Such problems could be avoided in the future if the HPC simply followed its law, made consistent decisions in accordance with the Secretary of the Interior's Standards, and kept written records of their decisions, which they shared with the applicant and the Code Enforcement Officer. The HPC should also be willing to hold special meetings. The Planning Commission and the Zoning Board of Appeals schedule special meetings when necessary. Only the HPC has steadfastly maintained that it is impossible to do so, even when a special meeting could facilitate the review process for a particular application or during the construction season when there are many applications before them.


  1. "more helpful" i.e. Does Tricky Ricks Bidding. This makes me very nervous. What does the Code say about voting? Could three very well placed appointments sway the board in the direction of outright malice towards preservation? It would seem the qualification requirements would make that scenario all but impossible, but I can't imagine Rick having any other motivation for this sudden interest, than politics. And I think its quite clear what his are on Historic Preservation.

  2. With this new development + bringing Grandenetti back into the mix of Hudson politics = Scalera is up to something, yet the new Hudson Dems believe he's on the way out. hmmmmmm

  3. This is the guy that created the commission and has stayed out of its' business ever since. Sounds like you are challenging him to involve himself more than I'm sure he cares to.

  4. Carole,

    Thanks for this wonderful explanation of the HPC law and its current precarious state. I hope we can preserve the preserve! --peter

  5. It is the mayor's right and responsibility to assign the members. I for one think it's not just appropriate but important that when opportunities open, others are given a chance to express interest. Hudson is a notorious compilation of closed mini-communities; it's nice at least to be made aware that these openings exist as opposed to finding out three weeks later courtesy of the RS that the same set of insular folks were reassigned before anyone else knew there was a chance to serve.

    This is the very reason why both extreme sides of the Hudson community have the clannish and offputting reputation they do -- whether it's a county job or a role on a committee, it's filled from a small insular insider group. As some squarely in the middle of both groups, I don't know how I'm ever supposed to get involved under this environment. I guess the last sentence answers itself, though -- as someone squarely in the middle, I'm probably not welcome in either camp.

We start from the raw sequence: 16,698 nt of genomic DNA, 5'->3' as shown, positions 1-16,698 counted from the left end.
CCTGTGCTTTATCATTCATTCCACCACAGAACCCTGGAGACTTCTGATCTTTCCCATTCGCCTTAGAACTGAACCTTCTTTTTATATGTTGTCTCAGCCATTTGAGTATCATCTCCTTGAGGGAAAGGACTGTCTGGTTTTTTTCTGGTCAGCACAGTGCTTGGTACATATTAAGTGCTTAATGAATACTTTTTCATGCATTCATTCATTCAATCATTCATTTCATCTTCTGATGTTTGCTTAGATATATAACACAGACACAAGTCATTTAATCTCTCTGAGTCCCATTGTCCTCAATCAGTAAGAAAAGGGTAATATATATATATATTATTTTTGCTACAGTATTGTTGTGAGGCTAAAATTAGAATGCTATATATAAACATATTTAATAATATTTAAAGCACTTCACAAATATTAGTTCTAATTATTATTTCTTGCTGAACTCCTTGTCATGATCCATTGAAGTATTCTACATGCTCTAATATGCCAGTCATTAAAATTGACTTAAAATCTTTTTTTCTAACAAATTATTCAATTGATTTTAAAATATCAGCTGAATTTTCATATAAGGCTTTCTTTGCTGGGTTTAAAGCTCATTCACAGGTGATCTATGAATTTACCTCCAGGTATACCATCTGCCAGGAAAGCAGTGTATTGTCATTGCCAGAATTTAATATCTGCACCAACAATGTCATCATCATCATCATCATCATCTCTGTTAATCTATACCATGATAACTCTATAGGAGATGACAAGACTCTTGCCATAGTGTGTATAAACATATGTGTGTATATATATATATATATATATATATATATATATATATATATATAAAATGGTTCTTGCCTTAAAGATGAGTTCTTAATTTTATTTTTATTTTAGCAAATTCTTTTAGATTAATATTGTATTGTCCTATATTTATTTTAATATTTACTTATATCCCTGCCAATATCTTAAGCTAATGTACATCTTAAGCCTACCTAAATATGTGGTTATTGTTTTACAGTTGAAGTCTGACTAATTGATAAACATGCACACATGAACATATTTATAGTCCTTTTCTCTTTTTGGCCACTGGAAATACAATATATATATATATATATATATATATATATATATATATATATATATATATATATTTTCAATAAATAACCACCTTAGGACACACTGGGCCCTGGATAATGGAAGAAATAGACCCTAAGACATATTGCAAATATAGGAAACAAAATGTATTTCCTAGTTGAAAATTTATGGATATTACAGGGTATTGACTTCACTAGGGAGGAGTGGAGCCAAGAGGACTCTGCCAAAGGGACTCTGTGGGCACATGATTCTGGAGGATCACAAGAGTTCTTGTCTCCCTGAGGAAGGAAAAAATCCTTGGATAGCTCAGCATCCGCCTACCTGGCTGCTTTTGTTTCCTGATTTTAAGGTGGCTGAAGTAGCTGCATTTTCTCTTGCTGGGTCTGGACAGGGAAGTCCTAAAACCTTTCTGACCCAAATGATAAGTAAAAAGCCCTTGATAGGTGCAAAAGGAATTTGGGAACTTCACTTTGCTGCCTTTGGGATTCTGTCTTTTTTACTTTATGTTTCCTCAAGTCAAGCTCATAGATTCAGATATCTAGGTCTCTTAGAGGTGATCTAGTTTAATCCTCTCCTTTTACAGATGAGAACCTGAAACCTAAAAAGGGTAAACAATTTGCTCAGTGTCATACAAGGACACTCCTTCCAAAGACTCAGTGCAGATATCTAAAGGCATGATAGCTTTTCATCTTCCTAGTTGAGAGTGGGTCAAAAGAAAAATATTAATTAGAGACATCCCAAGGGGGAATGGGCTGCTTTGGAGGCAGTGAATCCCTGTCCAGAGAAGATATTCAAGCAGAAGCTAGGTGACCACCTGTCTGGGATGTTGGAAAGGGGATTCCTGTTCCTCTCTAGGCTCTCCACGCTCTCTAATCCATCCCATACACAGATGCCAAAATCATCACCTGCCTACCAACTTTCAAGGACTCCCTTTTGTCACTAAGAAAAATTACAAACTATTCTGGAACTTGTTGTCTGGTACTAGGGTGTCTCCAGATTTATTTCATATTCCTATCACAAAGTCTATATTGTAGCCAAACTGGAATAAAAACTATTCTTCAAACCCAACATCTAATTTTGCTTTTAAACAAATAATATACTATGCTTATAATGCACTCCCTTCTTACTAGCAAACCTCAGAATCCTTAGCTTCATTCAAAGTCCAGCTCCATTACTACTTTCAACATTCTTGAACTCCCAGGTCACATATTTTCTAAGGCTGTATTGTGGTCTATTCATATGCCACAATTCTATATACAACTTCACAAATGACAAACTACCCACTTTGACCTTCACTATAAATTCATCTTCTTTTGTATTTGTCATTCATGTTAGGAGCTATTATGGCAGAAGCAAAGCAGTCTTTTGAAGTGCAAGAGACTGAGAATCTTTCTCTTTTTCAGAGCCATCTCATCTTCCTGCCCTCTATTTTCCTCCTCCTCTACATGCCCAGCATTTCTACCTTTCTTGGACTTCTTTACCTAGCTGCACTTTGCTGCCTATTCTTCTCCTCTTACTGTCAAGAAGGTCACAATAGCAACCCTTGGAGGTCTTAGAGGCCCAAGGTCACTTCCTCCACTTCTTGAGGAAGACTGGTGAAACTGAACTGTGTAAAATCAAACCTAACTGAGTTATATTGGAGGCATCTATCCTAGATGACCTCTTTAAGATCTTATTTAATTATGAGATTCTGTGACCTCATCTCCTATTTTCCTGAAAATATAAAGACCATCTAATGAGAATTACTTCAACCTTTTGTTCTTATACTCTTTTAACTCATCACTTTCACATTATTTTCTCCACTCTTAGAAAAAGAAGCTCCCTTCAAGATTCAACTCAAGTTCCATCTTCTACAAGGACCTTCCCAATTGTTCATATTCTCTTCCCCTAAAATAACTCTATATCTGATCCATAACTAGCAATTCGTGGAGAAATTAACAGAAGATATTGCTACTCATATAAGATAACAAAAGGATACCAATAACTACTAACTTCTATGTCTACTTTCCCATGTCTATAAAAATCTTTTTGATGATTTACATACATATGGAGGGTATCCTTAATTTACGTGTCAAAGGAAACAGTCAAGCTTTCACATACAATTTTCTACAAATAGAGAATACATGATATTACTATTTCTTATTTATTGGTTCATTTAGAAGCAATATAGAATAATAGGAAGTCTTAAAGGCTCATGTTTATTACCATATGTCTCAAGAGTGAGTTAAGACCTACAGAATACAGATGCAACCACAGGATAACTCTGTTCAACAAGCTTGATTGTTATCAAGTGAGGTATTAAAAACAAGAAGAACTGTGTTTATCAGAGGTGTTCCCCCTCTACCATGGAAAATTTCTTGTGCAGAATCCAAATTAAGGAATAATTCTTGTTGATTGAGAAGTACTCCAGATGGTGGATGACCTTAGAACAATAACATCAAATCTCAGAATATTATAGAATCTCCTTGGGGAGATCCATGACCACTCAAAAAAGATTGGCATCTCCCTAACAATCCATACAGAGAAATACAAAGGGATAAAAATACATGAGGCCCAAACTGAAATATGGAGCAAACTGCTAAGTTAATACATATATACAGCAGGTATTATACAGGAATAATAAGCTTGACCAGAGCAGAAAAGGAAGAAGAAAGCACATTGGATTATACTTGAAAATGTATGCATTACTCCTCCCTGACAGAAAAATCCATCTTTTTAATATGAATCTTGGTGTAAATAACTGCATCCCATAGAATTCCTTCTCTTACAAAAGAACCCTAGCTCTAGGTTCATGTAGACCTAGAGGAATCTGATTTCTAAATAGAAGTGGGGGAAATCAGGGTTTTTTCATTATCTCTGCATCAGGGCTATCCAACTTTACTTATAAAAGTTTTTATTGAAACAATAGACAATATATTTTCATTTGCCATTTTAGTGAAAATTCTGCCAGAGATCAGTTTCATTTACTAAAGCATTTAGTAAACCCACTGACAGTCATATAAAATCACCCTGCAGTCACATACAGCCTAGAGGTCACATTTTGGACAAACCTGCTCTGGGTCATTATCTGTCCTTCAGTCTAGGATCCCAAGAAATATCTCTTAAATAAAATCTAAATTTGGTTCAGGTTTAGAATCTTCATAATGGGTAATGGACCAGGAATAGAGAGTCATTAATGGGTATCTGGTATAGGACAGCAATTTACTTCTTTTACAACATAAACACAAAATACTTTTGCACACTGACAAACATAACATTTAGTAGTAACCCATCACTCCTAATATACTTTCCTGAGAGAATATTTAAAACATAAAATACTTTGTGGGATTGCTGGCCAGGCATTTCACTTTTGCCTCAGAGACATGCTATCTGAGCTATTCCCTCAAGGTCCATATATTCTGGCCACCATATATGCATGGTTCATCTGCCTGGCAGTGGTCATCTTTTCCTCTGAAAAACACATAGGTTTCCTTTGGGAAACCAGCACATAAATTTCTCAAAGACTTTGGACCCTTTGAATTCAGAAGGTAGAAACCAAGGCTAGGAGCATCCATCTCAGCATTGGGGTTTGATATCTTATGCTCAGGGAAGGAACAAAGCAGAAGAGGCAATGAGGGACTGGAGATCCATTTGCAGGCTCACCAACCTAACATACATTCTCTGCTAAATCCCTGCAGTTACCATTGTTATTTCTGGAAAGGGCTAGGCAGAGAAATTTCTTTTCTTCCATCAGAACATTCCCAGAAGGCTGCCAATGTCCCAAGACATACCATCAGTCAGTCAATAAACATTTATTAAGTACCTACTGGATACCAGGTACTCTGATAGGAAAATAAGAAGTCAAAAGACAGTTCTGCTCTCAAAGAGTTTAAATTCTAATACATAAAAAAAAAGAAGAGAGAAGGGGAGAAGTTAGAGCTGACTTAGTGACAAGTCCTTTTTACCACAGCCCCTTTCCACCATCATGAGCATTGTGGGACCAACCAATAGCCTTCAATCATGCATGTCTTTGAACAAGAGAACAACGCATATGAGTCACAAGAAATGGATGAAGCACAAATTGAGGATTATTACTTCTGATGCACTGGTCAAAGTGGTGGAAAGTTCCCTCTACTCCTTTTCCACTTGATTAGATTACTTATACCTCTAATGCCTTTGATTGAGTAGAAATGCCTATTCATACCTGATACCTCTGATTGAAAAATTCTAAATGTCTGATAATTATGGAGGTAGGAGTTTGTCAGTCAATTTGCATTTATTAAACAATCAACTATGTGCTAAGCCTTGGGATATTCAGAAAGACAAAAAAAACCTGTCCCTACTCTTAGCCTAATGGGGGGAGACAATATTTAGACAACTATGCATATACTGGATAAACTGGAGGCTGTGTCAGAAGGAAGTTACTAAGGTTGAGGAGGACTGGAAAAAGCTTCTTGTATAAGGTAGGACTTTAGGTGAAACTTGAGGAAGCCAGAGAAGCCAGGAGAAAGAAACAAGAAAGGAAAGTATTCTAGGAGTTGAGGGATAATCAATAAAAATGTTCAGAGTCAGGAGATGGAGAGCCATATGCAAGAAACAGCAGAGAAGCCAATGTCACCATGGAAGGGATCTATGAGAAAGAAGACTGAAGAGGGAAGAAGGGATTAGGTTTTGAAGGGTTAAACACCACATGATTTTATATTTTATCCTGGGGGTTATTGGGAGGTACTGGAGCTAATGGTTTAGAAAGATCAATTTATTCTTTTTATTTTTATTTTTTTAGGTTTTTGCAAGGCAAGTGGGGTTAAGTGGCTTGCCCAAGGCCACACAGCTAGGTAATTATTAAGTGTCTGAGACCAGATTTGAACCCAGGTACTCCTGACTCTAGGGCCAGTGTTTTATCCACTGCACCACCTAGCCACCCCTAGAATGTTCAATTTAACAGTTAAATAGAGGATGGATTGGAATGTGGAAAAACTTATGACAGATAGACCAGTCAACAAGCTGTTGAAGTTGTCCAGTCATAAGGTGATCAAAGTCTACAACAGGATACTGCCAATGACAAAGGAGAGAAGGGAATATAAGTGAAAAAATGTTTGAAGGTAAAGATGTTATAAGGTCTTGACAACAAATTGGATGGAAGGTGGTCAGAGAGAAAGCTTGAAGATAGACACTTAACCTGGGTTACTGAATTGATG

6. To Anonymous at 10:13AM - boy did you hit the nail on the head!! Either you're one of Ricky's boys that he played football with, or a newer one that simply quits his job and wants/needs a city one, OR you're one of the "smartest people on earth from The Big City", who opinions and taste in everything is well, just perfectly right. Exactly why nothing can get in a civil manner, in a timely fashion, minus sniping with bad language coming from one side, and snarkiness with a put on accent coming from the other. If you are squarely in the middle, I'm assuming you lock your bedroom door at night.

    The best thing for Hudson? Millions of descending locusts.

  7. Anon 10:13, 12:54. Get out more. Hudson is so much more nuanced than that. Perhaps your middling selves would be more comfortable in a town with few opinions, no ideas, and plenty of snipe-less debate at TGIFridays.

  8. Ah Dr. Zizmor,

    The fact that you equate "middle" with "middling" is precisely the problem.

    The middle is where both sides are heard, reasonable people may see merit in multiple points-of-view, and compromise can potentially occur.

    And please don't imply that those in the middle are bereft of ideas or opinions. An idea doesn't need to represent one extreme or another to be valid; and an opinion is arguably best formed when informed by all reasonable points-of-view.

    And the TGIFridays comment? Hmmm...I wonder why I think Hudson hads small-minded, insular, judgemental mini-communities.

  9. Correction: Jane Smith is a full-time Hudson resident.

  10. Sorry, most recent Anonymous--and Jane Smith. The Register-Star said Jane Smith was a part-time resident, and although I know that her partner is here all the time, I didn't realize she was.

  11. Anonymous, what is this imaginary middle and where does it exist? Give us an example of what you mean on a specific issue so we know what the heck you're trying to say. Most people who say they are in the middle just want to appear reasonable and superiror but they don't have any actual ideas. Let's hear yours, or are you just knocking other people who have real opinions based on facts?

  12. Anon, I meant the words I chose, the only thing I'm conflating is you and the closed circuit television you see the world thru. I thought your indignant bluster was going to produce a perspective worth baiting, but I was mistaken. Carry on, American BBQ will suffice as your TGIF stand-in.

  13. Proud to Have an Opinion, this subject, which prompted my response, IS an example.

    On one side we have a group of people up in arms that the mayor had the temerity to put out a call for people interested in serving on the HPC, and unable to imagine anything but a devious purpose; Dr. Zizmor's initial post captures that mindset perfectly.

    On the opposite but equally extreme side we have people calling for Wuster to run for mayor simply because they think he pulled off a coup against the HPC.

    My "middling" ground is the same that I first stated: the mayor did what he should have done. I have no doubt that if the circumstances were reversed, and (for example) the goals was to reinsitute the LRWP committee, the very same folks would be up in arms if the mayor just put the same people in place as last time.

    And to Dr. Zizmor, your debate skills clearly leave me in the dust. I cede the debate, and this forum, to you. Congratulations on your victory!

  14. Hmm, I guess most people don't find it extreme, they would call having a conversation about political machinations in a small town good community fun. Maybe its theatrical sometimes. I'm not sure where you get the sense of contempt you allude to, people love hudson, so they have opinions. The only thing extreme is your embrace of two camps, there's plenty more camp to go around than that.